Frustrated that Congress has been unable to make progress toward repealing and replacing the Affordable Care Act (ACA), President Trump addressed health care reform through executive action this month.
His first step was an executive order Oct. 12 requiring federal agencies to develop rules to make it easier for small businesses and associations to offer low-cost and short-term limited health insurance plans that would not be subject to current ACA requirements and protections. He then ordered the elimination of subsidies provided to insurance companies that are intended to help low-income Americans pay for their health insurance plans.
Following the president’s actions, Sens. Lamar Alexander (R-Tenn.) and Patty Murray (D-Wash.), who had been working together for months on legislation to stabilize the individual insurance markets, announced Oct. 17 that they had reached a bipartisan agreement that would continue the subsidies for two years and give states flexibility to use existing ACA waivers to approve alternative affordable plans.
Senate Finance Committee Chairman Orrin G. Hatch (R-Utah) and House Ways and Means Committee Chairman Kevin Brady (R-Texas) followed that announcement Oct. 24 with their own plan for temporary two-year funding for the subsidies if certain structural reforms to the ACA are also enacted.
These actions came after the Senate dropped its efforts Sept. 26 to pass legislation that would have partially repealed the ACA and included provisions opposed by the ABA to make significant changes to the Medicaid program, which provides a lifeline for millions of low-income seniors, parents and children.
“The ABA has long recognized the financial burden and responsibility of maintaining the Medicaid program, as well as the need for innovation in shaping more cost-effective health care systems. But we strongly oppose structural or financial changes in the Medicaid program that would weaken the current entitlement nature of the program or the shared legal obligation that the federal and state governments have to provide comprehensive benefits to all individuals who meet eligibility criteria,” ABA Governmental Affairs Director Thomas M. Susman wrote to the Senate Finance Committee as the Senate prepared to consider its bill.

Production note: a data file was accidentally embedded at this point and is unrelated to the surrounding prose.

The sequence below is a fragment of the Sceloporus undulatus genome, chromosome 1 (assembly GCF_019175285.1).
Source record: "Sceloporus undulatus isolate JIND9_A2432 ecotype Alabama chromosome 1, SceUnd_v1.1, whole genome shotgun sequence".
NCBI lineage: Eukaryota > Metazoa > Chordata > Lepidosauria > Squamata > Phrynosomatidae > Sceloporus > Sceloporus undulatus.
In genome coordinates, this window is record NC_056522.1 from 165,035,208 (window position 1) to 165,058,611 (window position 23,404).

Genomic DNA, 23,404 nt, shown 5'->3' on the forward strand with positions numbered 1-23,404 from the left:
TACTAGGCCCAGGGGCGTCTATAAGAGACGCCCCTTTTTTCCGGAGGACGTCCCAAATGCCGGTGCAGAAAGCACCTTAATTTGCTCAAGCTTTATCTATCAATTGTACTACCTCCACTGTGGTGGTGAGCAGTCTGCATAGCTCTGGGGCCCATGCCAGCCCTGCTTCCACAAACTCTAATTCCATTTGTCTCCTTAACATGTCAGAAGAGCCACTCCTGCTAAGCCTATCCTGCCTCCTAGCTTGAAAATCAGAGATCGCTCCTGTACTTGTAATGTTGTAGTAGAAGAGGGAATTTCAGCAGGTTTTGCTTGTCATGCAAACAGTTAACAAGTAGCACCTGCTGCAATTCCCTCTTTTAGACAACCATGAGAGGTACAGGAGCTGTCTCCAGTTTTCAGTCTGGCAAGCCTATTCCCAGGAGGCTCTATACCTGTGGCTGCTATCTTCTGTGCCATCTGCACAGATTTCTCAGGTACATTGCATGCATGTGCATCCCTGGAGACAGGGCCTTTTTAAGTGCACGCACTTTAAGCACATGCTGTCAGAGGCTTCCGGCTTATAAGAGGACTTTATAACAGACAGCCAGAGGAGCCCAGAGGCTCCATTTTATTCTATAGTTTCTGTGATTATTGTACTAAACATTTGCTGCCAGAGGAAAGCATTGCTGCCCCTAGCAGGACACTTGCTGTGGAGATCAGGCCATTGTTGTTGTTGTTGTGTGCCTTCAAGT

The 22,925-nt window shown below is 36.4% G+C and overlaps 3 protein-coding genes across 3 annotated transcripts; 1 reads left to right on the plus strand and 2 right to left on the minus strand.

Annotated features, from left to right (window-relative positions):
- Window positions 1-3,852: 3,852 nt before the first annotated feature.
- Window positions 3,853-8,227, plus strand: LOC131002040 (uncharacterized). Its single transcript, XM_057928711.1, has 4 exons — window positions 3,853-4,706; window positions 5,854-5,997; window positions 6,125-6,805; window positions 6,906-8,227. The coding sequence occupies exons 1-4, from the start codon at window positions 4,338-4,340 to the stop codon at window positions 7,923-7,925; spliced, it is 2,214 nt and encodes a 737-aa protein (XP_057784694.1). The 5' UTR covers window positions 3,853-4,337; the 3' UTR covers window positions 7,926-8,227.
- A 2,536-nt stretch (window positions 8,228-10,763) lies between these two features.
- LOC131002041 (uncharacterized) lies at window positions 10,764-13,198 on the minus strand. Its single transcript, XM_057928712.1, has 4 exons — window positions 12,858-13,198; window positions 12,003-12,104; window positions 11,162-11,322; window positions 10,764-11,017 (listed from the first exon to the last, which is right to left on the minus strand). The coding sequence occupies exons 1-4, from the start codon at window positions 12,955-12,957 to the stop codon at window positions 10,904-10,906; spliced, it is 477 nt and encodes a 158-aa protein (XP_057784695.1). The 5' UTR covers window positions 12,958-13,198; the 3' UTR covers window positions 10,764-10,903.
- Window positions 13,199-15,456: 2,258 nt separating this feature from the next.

In his Sept. 25 letter, Susman emphasized that significant cuts in Medicaid would impact a large swath of vulnerable Americans across the country, including those who have already spent down their resources paying out of pocket for long-term care and rely on Medicaid for critical home- and community-based services (HCBS), nursing home care, or other services for a family member with disabilities.
The Senate legislation, which had not yet been analyzed by the Congressional Budget Office (CBO), would have replaced the ACA’s subsidized insurance coverage and Medicaid expansion with block grants to the states, where decisions would be made on how to spend the money. Susman expressed the ABA’s opposition to converting federal funding for Medicaid into block grants that might allow states to deny coverage or make coverage out of reach for those with pre-existing conditions.
He pointed out the negative impact of ACA repeal and Medicaid cuts on care provided by HCBS, which is not covered by Medicare or private health insurance but is currently optional under Medicaid to allow older Americans and people with disabilities to stay in their homes. Currently, Medicaid dollars support nearly three older people and adults with disabilities with HCBS for every person in a nursing home, where Medicaid coverage is required.
Susman also warned that weakening Medicaid could devastatingly diminish health care coverage for 30 million children who are covered by Medicaid and survivors of violence, who are more likely to be living in chronic pain and other chronic health conditions that require continuing screening and services.
The decision to pull the proposal from Senate consideration marked the second time that the Senate was unable to garner the votes necessary to pass legislation to repeal and replace the ACA. The first attempt in July included several proposals, including a bill developed by Senate Majority Leader Mitch McConnell (R-Ky.) and a group of Republican senators that failed by one vote.
The leadership was hoping to pass the most recent legislation, crafted by Sens. Bill Cassidy (R-La.) and Lindsey Graham (R-S.C.), before Sept. 30. After that date, the Senate would no longer be able to consider the legislation under Senate rules as a budget reconciliation bill that would require only a majority of 51 votes to pass.
The House narrowly passed its version of ACA repeal in May. The CBO projected that more than 20 million would lose their health care coverage under both the House bill and the Senate bill that failed in July.